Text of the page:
“And who figures out if the soul is bad or not.”
“We can just tell.”
“Precisely. It’s a sixth sense. It’s like what I do, or Alice. Now you get it.”
Blue felt pleased with himself. But after some silence, and being unsure if Levi was paying attention to him or not, Blue began speaking innocently enough about some of the spirits he had recently taken across Acheron, the dank caverns the river ran through, and the gate he left the spirits at with the Guardians. He did feel quite invigorated about his job and now wanted to talk all about it. Levi would nod his head occasionally, but Blue was unconvinced he was listening. He poked the side of Levi’s head. “There’s this guy in gray I’ve seen around a few times. I’ve been meaning to ask about him. Is he a new Listener or something?”
Levi groaned a little, taking his time to respond. “It’s possible. There have been a lot of demons lately and HR could have recruited more Listeners. I haven’t heard anything though. Maybe he’s a Reaper? Gray doesn’t seem like a color a Listener would wear. It sends off the wrong signal. Brown’s a much better color.”
“I think I saw him around Laura the other day. I’ll have to ask Alice.”
“Ask me what?” Alice had been eavesdropping on him outside the restaurant doors- Levi hated it when she did that.
“Guy in a gray suit. You know him?”
“How long have you been there?” As a Listener Levi’s ability to sense when someone was near him while he was trying to work was exceptionally horrid. Alice could stare at him all day while he worked (which she had done) and he wouldn’t notice (which he didn’t).
“I have finely tuned senses. Every time my name is mentioned I just kind of show up— poof! Like bubbles— so I can hear the praise. You were going to praise me, right?” Alice batted her lashes and tried to look as cute as she could in her sundress. Her hair in the two braids almost made it work, but the dangerous glint in her dark eyes gave her away.
“Pay attention, Blue asked you about a guy in a gray suit.” The Listener turned his attention back to the black heart in front of him.
“ Oh, right right. Guy in a suit.” Alice dropped her act and pondered, going through her memory bank swiftly. “I might have seen him a few times talking to people.”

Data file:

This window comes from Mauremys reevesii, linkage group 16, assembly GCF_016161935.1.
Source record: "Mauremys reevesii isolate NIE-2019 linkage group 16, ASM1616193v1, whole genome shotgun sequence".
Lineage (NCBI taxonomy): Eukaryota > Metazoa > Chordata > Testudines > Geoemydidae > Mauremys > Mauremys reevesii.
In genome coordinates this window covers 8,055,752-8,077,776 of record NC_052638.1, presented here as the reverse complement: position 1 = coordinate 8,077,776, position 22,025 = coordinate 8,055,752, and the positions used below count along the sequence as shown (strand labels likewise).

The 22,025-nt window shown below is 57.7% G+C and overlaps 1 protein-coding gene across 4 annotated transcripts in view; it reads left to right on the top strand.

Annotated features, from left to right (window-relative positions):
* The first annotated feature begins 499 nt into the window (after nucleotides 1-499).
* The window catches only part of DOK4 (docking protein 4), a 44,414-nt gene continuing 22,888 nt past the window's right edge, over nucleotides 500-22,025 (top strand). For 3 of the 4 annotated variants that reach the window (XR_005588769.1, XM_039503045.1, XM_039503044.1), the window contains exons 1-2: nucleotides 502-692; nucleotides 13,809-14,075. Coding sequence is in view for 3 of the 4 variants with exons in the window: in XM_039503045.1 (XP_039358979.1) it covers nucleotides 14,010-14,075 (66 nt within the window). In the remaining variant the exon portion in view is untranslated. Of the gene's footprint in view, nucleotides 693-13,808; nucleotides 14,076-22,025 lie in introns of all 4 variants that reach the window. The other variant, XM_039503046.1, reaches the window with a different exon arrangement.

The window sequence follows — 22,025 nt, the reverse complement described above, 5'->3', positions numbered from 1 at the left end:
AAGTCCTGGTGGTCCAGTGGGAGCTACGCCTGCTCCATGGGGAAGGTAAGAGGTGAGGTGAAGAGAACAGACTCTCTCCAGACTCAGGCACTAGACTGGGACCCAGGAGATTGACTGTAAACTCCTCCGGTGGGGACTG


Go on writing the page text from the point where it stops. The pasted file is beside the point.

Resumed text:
“I thought you guys would pay better attention.” Blue stared at the black heart on the demon’s chest, his eyes going over it like a paint brush, each look another stroke completing the image in his brain. Things were getting curioser and curioser to him, but it appeared as if nobody else was noticing or quite as interested in his piece of the puzzle. “You guys are a bit of a letdown.”
“Uh-huh. That’s nice.” Levi waved Blue away with his hand, too focused to notice what he had said.
“Thanks for that, Blue. We try hard to let you down, glad to see it’s working.” Alice smiled proudly and patted Blue on the shoulder a few times. “I feel like there was something I needed to tell you, now that the compliments are done. Maybe it was… oh! Uriel’s done already with the spirit I brought him. He needs you to Ferry the resulting kid to the gate.”
“Oh, sweet. That means I get to play on the merry-go-round! I love Uriel’s area. Later, guys.” Without hesitation Blue raced to the front door, ran into it, opened it and then rushed out. Alice would deny the fact that she closed the door hoping that would happen. After the scrawny youth had vanished, Alice turned her focus to Levi and slid into the booth next to him.
“What’s up?” Levi asked Alice. He leaned forward on the table, putting his weight on his elbow which was placed near his untouched food. “Something you didn’t want to mention to Blue?”
“I forget how good you are.”
“Remind me, I could use the confidence boost.”
Alice smiled softly. “You probably haven’t heard yet, but rumor has it we’re missing people, mainly Reapers. Some of them go out on jobs and never come back. The same thing has happened to a Ferryman. And Stacey, the Listener with the park bench, hasn’t been seen all day. Most everyone has been too busy with the influx of souls turning demonic to notice.”
Levi stared at the black heart, breathing deeply. In. Out. In. Out. He slowly blinked. His long lashes that many females had been jealous of flowing briskly with the movements of his lids. Alice, growing a little impatient, opened her mouth to say something but Levi, after taking that time, spoke first.
“How many are missing?” He spoke slowly, pronouncing each word with great diction, and with a hint of worry.
“With Charlotte, five. Three Reapers, a Ferryman, and a Listener.”
“Keep your ear to the ground and come back tomorrow. I’ll be done with this by then.”
Alice pursed her lips. “You think you’ll be done with this thing that soon?”
“I’ll be done with him and the two other Black Hearts that Uriel and Zeke have been ignoring the past two days. Unlike them I work on this guy during my breaks.”
“I’ll take you up on that bet, then.” Alice got up to leave when she felt an anchor prevent her from moving. It was Levi’s hand grasped tightly around her wrist.
“Keep an eye on Blue.” Levi turned his head to look at Alice. His intense emerald eyes focused heavily on Alice. “I don’t want him to be next.”
“I will. I’ll make sure to go with him across Acheron if I have to.”
Levi stared into Alice’s eyes a moment longer and let her go.